References
1. A.K.Rakshit and N.Balasubramanian, Effect of adding viscose or long staple cotton on open-end and ring spun cotton yarns and fabrics, Indian J of Textile Research,1987, 12, p 57
2. H. Landwehrkamp, Findings with OE rotor yarns from combed cotton, Int Textile Bulletin, Fabric forming,2nd quarter, 1990
3. R.G. Steadman, J.P.Gipson, R.D.Mehta and A.S. Soliman, Factors affecting rotor spinning of fine cotton yarns, Textile Research J, 1989, 59, p 371
3. Y.Matsumoto, S. Fushimi, H. Saito, A. Sakaguchi, K. Toriumi, T. Nishimatsu, Y.Shimizu, H.Shirai, H.Morooka and H. Gong, Twisting mechanism of open-end rotor spun yarn hybrid yarn, Textile Research J, 2002, 72, p 735
4. K.B. Cheng and R. Murray, Effects of spinning conditions on structure and properties of open end cover spun yarns, Textile Research J, 2000, 70, p 690
5. R.Nield and R.A. Ali, Open-end core spun yarns, J Textile Insitute, 1977, 68, p223.
6. H. Zhang, Y.Xue and S Wang, Characteristics of rotor spun cotton spandex composite yarns , Research J of Textiles and Apparels, 2005, 9, p 45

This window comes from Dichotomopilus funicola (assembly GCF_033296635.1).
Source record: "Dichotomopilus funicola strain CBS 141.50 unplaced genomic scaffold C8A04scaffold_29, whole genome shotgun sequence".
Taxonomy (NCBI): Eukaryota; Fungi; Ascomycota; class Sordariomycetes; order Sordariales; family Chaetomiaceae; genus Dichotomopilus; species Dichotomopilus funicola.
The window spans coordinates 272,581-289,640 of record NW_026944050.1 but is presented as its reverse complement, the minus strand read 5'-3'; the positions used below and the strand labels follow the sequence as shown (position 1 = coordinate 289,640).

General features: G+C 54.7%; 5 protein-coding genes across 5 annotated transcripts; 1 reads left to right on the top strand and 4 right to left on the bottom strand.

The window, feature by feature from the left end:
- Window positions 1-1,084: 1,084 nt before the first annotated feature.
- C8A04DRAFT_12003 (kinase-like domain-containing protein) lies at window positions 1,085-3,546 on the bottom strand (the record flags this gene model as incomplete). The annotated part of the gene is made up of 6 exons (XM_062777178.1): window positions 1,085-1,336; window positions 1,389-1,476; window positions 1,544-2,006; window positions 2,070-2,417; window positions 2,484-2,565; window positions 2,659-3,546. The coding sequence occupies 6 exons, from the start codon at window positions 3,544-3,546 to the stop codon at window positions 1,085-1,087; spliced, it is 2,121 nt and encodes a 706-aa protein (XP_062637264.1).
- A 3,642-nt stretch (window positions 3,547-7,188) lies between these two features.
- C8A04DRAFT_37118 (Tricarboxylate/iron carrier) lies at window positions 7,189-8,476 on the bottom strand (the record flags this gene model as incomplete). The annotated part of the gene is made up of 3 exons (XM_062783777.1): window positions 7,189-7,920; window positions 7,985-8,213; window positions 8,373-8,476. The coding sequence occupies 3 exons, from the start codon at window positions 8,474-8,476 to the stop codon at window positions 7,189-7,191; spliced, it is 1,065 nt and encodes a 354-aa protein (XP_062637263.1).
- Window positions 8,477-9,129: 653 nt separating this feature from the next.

7. F. Pouresfandian, New method of producing fancy loop yarn on a modified rotor spinning frame, Textile Research J, 2003, 73, p 209
8. Y.Matsumoto, H.Saito, A. Sakaouchi, K. Toriumi, T. Nishimatsu, Y.Shimizu, H.Shirai, H.Morooka and H. Gong, Combination effects of open-end rotor spun hybrid yarns, Textile Research J, 2004, 74, p 671
9. J. Wang and X. Huang, Parameters of rotor spun slub yarns, Textile Research J, 2002, 72, p 12.
10. J. Kwasniak, An investigation of new method to produce fancy yarn by rotor spinning, J. Textile Institute, 1996, 87, 2, p321.
11. A. Kwasniak and E. Peterson, The formation and structure of fancy yarns produced by a pressurised air method, J. Textile Institute, 1997, 88, 3, p 174
12. A.Kwasniak and E. Peterson, Fancy yarn formation in rotor spinning by a combination of excess material feeding and pressurised air injection, J Textile Institute, 1997, 88, p 198.
13. J. Kwasniak, Application of pressurised air method of fancy yarn formation to industrial rotor spinning machines, J. Textile Institute, 1997, 88, p 185.